The English phrase "fat man" is ambiguous. In its common meaning, it stands for a man who is overweight to some degree. The same phrase, however, also describes a professional circus performer of great girth, with whom we associate characteristic forms of dress, behavior, etc. In terms of the modes of communication listed above, we are either (1) designating the circus performer by his conventional name or (2) identifying the man who is overweight by his genus and a distinguishing characteristic.8 OWL is unique in that we make a procedural distinction between these two senses of "fat man." In the first case, "fat" is combined with "man" to identify a pattern in memory, and then that pattern is used to find the referent. In the second case, "man" alone is used to find a pattern in memory, and then items which match this pattern are further checked to see if they pass the pattern designated by "fat." We could imagine a skinny fat man only in the first sense, as referring to the circus performer. But our representational scheme, as presented so far, offers only (MAN FAT) for "fat man," and fails to distinguish the two senses we have discussed.

To preserve the desired distinction between these readings of "fat man," we will mark every specialization with its meta-type, which indicates the relation between the concept and its genus.9 We will represent our overweight man by a restrictive specialization, (MAN*R FAT). A restriction (A*R B) may always be paraphrased as "an A which is B," e.g., "a man who is fat," and a restriction always represents a concept which is a kind of its genus with the additional attribute which is its specializer. Note that a tall fat man, ((MAN*R FAT)*R TALL) is not the same as a fat tall man, ((MAN*R TALL)*R FAT), either in real life or in conceptual memory. In a stereotype, (A*T B), the specializer has some close relation to the genus but is not necessarily a property of it. Consider not just our circus performer, (MAN*T FAT), but also (HYDRANT*T FIRE), where the relation between "fire" and "hydrant" is a complex one: "a hydrant which is a source of water with which one can put out a fire."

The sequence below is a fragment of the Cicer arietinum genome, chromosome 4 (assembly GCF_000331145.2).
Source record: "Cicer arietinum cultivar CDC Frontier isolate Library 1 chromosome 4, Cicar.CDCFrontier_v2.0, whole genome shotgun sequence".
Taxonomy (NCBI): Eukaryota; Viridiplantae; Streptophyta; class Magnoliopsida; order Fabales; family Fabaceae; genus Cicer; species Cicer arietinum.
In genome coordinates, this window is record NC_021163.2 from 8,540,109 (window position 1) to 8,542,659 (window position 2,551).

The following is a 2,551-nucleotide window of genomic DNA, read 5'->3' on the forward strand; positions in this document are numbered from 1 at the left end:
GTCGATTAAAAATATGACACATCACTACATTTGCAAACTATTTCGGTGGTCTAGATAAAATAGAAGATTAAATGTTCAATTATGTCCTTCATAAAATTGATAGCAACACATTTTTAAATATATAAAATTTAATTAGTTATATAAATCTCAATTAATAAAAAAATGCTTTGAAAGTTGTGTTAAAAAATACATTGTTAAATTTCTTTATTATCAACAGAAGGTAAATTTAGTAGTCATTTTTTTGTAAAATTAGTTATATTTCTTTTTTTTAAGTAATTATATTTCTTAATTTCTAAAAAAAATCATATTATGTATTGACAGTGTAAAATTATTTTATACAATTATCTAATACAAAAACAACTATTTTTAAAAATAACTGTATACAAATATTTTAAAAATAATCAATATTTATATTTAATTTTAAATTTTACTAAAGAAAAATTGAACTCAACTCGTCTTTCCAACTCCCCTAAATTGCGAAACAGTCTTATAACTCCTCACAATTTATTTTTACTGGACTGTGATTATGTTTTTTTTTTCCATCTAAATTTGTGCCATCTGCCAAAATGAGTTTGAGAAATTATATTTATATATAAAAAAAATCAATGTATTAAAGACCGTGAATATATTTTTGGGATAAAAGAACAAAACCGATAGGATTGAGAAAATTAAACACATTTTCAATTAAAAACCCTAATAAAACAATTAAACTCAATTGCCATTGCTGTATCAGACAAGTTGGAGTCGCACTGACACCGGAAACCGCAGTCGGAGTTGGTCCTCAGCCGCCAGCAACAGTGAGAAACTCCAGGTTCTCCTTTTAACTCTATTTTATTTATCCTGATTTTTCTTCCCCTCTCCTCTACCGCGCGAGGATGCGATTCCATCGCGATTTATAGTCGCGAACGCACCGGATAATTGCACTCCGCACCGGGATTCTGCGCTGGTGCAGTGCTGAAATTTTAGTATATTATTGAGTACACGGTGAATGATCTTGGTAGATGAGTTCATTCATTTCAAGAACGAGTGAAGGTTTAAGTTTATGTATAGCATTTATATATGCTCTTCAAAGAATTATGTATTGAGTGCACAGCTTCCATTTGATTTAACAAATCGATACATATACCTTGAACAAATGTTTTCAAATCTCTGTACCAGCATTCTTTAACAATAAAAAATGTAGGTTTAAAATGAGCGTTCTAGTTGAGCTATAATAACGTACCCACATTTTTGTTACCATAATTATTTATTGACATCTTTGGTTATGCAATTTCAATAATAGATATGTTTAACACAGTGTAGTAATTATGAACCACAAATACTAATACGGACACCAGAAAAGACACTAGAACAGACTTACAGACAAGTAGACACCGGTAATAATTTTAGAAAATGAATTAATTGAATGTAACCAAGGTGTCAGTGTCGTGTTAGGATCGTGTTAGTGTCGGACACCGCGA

The seven OWL meta-types and their notational suffixes are:

*R restriction
*T stereotype
*S species
*I instance
*A aspect
*X inflection
*P partitive

(A*S B) represents a subspecies of A, where B is often just a symbol. This represents a Linnaean classification system in which we assume that different subspecies of A form mutually exclusive categories. This is a powerful tool for database search. (A*I B) represents an instance of A. Instances, as species, are mutually exclusive.10 We thus provide a distinction between classes and individuals by distinguishing instances from species.

An aspect specialization (C*A B) is a kind of its genus C, which is closely associated with its specializer B. For example, "height of John," (HEIGHT*A JOHN) and "John's leg," (LEG*A JOHN). Aspects also play the traditional role of programming language variables. For example, if we have a recipe for pancakes which calls for one egg, that egg will be represented by (EGG*A (RECIPE*T PANCAKE)).

An inflection, (A*X B), is used to specify a grammatical or interpretive aspect. It has the unusual behavior that it inherits properties not only from its genus, as all other specialization types do, but also from its specializer. In fact, properties inherited from the specializer override any inherited from the genus. For example, "books," (BOOK*X -S), is plural even though BOOK is singular, because -S carries the plural property.